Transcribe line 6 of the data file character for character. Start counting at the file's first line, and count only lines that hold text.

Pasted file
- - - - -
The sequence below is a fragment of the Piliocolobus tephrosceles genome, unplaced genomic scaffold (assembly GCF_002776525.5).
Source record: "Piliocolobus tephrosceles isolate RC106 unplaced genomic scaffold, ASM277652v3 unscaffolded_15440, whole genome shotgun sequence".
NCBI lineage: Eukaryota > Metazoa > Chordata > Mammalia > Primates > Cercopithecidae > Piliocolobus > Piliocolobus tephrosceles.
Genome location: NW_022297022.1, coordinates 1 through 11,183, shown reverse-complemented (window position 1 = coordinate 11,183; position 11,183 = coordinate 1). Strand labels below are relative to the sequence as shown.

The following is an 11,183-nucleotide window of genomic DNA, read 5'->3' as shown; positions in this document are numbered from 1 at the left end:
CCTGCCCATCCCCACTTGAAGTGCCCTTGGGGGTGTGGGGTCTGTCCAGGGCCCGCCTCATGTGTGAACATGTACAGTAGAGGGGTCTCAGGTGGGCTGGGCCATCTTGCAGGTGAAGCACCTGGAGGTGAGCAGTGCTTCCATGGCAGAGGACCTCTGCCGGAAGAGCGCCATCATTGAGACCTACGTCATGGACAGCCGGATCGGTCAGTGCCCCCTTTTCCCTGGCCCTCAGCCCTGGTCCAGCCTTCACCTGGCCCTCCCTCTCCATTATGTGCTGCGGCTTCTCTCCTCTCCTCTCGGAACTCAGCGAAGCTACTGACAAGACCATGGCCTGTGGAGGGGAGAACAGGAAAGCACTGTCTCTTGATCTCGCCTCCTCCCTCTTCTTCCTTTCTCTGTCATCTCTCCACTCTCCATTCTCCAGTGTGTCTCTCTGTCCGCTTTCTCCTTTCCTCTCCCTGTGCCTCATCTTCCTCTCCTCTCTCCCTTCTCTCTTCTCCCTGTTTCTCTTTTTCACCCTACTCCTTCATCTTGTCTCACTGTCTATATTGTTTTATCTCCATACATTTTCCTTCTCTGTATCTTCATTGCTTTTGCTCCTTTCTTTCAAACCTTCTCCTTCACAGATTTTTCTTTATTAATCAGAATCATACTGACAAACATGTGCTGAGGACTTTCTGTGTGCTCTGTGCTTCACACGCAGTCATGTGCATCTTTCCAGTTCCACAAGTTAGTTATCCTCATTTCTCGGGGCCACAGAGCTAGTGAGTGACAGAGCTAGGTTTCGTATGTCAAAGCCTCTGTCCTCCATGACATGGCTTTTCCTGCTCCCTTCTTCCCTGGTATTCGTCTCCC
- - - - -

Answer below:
CCTGCCCATCCCCACTTGAAGTGCCCTTGGGGGTGTGGGGTCTGTCCAGGGCCCGCCTCATGTGTGAACATGTACAGTAGAGGGGTCTCAGGTGGGCTGGGCCATCTTGCAGGTGAAGCACCTGGAGGTGAGCAGTGCTTCCATGGCAGAGGACCTCTGCCGGAAGAGCGCCATCATTGAGACCTACGTCATGGACAGCCGGATCGGTCAGTGCCCCCTTTTCCCTGGCCCTCAGCCCTGGTCCAGCCTTCACCTGGCCCTCCCTCTCCATTATGTGCTGCGGCTTCTCTCCTCTCCTCTCGGAACTCAGCGAAGCTACTGACAAGACCATGGCCTGTGGAGGGGAGAACAGGAAAGCACTGTCTCTTGATCTCGCCTCCTCCCTCTTCTTCCTTTCTCTGTCATCTCTCCACTCTCCATTCTCCAGTGTGTCTCTCTGTCCGCTTTCTCCTTTCCTCTCCCTGTGCCTCATCTTCCTCTCCTCTCTCCCTTCTCTCTTCTCCCTGTTTCTCTTTTTCACCCTACTCCTTCATCTTGTCTCACTGTCTATATTGTTTTATCTCCATACATTTTCCTTCTCTGTATCTTCATTGCTTTTGCTCCTTTCTTTCAAACCTTCTCCTTCACAGATTTTTCTTTATTAATCAGAATCATACTGACAAACATGTGCTGAGGACTTTCTGTGTGCTCTGTGCTTCACACGCAGTCATGTGCATCTTTCCAGTTCCACAAGTTAGTTATCCTCATTTCTCGGGGCCACAGAGCTAGTGAGTGACAGAGCTAGGTTTCGTATGTCAAAGCCTCTGTCCTCCATGACATGGCTTTTCCTGCTCCCTTCTTCCCTGGTATTCGTCTCCC